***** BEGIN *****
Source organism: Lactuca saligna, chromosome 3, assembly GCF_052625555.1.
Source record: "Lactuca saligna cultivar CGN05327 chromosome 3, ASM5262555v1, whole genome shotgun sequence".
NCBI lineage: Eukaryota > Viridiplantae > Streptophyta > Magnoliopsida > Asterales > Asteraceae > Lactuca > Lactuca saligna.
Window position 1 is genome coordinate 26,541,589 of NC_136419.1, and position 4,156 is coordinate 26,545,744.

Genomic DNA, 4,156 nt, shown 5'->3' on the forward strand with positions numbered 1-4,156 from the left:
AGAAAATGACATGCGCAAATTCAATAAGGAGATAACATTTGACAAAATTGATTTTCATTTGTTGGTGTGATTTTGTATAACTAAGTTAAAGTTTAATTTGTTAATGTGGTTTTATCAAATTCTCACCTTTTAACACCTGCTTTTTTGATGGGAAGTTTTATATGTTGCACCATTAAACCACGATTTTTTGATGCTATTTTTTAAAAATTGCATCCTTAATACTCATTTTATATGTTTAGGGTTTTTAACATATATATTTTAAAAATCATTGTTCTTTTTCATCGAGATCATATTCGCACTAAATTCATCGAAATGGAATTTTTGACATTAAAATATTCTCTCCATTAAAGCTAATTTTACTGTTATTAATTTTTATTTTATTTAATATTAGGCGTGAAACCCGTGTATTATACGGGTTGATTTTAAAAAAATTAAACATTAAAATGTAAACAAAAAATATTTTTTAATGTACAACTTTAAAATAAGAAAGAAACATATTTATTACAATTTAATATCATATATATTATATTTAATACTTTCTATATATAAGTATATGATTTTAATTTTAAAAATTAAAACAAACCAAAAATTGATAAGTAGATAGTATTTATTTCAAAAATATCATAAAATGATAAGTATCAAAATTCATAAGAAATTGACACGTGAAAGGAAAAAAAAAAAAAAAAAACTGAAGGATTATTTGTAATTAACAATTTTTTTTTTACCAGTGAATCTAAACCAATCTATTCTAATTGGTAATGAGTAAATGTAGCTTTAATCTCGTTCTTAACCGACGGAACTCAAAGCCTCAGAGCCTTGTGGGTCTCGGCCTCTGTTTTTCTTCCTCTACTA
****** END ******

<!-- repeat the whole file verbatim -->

Source organism: Lactuca saligna, chromosome 3, assembly GCF_052625555.1.
Source record: "Lactuca saligna cultivar CGN05327 chromosome 3, ASM5262555v1, whole genome shotgun sequence".
NCBI lineage: Eukaryota > Viridiplantae > Streptophyta > Magnoliopsida > Asterales > Asteraceae > Lactuca > Lactuca saligna.
Window position 1 is genome coordinate 26,541,589 of NC_136419.1, and position 4,156 is coordinate 26,545,744.

Genomic DNA, 4,156 nt, shown 5'->3' on the forward strand with positions numbered 1-4,156 from the left:
AGAAAATGACATGCGCAAATTCAATAAGGAGATAACATTTGACAAAATTGATTTTCATTTGTTGGTGTGATTTTGTATAACTAAGTTAAAGTTTAATTTGTTAATGTGGTTTTATCAAATTCTCACCTTTTAACACCTGCTTTTTTGATGGGAAGTTTTATATGTTGCACCATTAAACCACGATTTTTTGATGCTATTTTTTAAAAATTGCATCCTTAATACTCATTTTATATGTTTAGGGTTTTTAACATATATATTTTAAAAATCATTGTTCTTTTTCATCGAGATCATATTCGCACTAAATTCATCGAAATGGAATTTTTGACATTAAAATATTCTCTCCATTAAAGCTAATTTTACTGTTATTAATTTTTATTTTATTTAATATTAGGCGTGAAACCCGTGTATTATACGGGTTGATTTTAAAAAAATTAAACATTAAAATGTAAACAAAAAATATTTTTTAATGTACAACTTTAAAATAAGAAAGAAACATATTTATTACAATTTAATATCATATATATTATATTTAATACTTTCTATATATAAGTATATGATTTTAATTTTAAAAATTAAAACAAACCAAAAATTGATAAGTAGATAGTATTTATTTCAAAAATATCATAAAATGATAAGTATCAAAATTCATAAGAAATTGACACGTGAAAGGAAAAAAAAAAAAAAAAAACTGAAGGATTATTTGTAATTAACAATTTTTTTTTTACCAGTGAATCTAAACCAATCTATTCTAATTGGTAATGAGTAAATGTAGCTTTAATCTCGTTCTTAACCGACGGAACTCAAAGCCTCAGAGCCTTGTGGGTCTCGGCCTCTGTTTTTCTTCCTCTACTA